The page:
“When Bhutan’s Prime Minister introduced GNH to a United Nations forum as a paradigm for alternative development in 1998, it turned heads, and spawned a global industry in happiness,” writes Julie McCarthy in So Bhutan is no ordinary place. Tourists idolise the country as the ‘birthplace of happiness.” The West of course appropriated what the Bhutanese started and came up with a Global Happiness Index of their own where they as Julie McCarthy observes, “try to quantify happiness.” Most Bhutanese argue that their version of happiness however, is based on Buddhism, which they say is not something that can be quantified.

Be that as it may, when the Bhutanese speak out on matters such as organic agriculture, the world sits up and listens. That’s because the people of Bhutan have a record on these matters.

That record counts for something. Even though crop yields are lower by about 23 percent nobody raised a hue and cry when the Bhutanese from a carbon neutral country which lays a premium on happiness, pledged fealty to organic farming.

It has been quite the different story here. The organic fertiliser project has prompted so many discordant notes, it is difficult to understand that people can be so out of vogue, so dramatically boorish. This is not to say that there are no concerns.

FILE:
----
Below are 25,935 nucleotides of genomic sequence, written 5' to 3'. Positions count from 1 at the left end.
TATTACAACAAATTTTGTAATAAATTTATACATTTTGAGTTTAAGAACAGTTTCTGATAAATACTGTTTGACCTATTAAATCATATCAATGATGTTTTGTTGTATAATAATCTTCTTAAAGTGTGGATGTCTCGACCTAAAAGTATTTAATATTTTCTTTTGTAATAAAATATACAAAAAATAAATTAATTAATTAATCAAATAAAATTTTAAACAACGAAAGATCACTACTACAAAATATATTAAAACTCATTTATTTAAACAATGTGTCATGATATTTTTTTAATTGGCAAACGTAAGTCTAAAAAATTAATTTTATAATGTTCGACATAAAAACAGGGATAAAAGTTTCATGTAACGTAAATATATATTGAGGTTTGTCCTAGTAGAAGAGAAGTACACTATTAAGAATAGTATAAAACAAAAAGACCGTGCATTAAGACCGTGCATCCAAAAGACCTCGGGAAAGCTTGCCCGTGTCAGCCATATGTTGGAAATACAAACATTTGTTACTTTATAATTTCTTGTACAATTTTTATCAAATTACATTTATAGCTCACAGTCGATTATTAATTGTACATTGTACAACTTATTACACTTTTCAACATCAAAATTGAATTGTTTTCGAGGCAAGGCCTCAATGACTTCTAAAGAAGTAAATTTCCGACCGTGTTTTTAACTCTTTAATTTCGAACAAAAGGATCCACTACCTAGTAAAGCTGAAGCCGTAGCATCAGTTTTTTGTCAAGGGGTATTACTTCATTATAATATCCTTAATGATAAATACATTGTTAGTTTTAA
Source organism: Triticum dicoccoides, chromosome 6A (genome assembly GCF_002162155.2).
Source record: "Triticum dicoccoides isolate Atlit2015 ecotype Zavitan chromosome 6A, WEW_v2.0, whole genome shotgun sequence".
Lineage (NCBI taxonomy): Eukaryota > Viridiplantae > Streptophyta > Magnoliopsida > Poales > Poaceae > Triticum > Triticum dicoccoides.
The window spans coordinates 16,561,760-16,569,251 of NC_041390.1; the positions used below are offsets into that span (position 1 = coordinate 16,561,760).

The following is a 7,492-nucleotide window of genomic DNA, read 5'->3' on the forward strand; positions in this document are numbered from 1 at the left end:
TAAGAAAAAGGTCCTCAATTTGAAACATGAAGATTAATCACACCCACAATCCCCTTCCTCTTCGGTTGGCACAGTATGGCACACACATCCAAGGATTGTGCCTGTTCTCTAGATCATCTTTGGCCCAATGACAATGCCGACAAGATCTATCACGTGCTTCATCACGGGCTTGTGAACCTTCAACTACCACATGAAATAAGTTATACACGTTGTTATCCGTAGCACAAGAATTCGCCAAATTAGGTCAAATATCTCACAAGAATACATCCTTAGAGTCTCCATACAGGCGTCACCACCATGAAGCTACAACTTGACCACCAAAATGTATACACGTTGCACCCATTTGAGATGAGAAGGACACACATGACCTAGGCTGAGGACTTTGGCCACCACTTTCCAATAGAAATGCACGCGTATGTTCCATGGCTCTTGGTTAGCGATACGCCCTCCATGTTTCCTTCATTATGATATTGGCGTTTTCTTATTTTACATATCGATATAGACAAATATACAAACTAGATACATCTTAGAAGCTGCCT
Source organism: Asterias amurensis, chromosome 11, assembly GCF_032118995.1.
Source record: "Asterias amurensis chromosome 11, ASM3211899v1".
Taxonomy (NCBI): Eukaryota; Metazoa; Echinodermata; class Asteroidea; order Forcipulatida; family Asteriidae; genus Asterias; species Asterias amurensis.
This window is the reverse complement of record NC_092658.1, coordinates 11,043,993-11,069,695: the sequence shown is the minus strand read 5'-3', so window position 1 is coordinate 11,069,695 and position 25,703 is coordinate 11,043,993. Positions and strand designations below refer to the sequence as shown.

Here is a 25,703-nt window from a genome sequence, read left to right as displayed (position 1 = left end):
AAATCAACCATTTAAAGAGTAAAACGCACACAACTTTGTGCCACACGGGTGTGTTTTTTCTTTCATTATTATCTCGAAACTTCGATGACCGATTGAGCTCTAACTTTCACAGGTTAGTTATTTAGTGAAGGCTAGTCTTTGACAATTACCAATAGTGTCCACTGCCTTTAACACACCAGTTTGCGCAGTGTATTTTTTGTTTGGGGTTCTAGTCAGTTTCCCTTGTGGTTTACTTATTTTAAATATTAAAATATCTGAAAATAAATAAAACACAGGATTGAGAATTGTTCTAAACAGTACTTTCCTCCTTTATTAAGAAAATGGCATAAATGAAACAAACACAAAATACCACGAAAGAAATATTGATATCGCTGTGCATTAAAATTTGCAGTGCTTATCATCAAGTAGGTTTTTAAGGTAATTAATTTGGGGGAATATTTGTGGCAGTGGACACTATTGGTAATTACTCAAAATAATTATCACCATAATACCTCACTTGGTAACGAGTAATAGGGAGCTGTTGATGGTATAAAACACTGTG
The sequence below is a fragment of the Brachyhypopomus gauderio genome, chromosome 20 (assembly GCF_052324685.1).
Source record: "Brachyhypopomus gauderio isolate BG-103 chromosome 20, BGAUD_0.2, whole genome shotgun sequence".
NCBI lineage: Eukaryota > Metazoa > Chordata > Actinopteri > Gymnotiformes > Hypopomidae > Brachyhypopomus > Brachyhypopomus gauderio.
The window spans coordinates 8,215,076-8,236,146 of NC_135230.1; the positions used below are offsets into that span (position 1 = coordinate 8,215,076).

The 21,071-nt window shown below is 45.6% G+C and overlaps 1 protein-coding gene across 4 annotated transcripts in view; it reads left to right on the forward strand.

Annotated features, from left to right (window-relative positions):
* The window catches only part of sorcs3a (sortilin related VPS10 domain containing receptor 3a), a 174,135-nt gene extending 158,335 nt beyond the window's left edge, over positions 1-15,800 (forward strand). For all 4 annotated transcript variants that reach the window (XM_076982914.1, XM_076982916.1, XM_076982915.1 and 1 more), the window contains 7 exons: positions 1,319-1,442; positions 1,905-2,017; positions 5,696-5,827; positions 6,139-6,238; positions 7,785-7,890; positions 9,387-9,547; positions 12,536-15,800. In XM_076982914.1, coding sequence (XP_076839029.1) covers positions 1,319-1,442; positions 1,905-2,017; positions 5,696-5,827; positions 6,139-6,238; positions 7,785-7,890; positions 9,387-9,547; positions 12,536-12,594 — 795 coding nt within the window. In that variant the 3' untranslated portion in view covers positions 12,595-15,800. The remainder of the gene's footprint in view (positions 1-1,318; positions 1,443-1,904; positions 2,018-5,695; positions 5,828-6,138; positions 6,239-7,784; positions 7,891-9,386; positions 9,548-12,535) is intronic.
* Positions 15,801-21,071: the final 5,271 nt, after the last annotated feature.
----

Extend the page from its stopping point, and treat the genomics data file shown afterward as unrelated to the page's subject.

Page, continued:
This writer has some concerns about the practical aspects of the policy as well.

But whether it’s wholly practical or not aside, the visionary element of the project has to be understood. It is rather shocking that it’s not understood though. In other words, it’s one thing to say that we are not sure the practical issues would make the project a success.

That’s not what the critics are claiming. They are saying that aiming for organic agriculture is a chemical phobia, and are unwilling to see that the so called enlightened minds in the West are all agog over organic produce which means there would be a ready market for any of our agricultural produce.

I use the words so-called above, because well, for some people nothing is the truth until the West embraces it.

In these parts we have been knowing the benefits of organic produce for eons, but that knowledge was considered irrelevant until the Western nations embraced the “organic” concept. Now that they have, there are immense economic benefits to be had from organic produce, and this is part of the vision for banning chemical fertilisers.

Practicality is a different question, and any reasoned criticisms in this regard, would no doubt be given a hearing by the powers that be.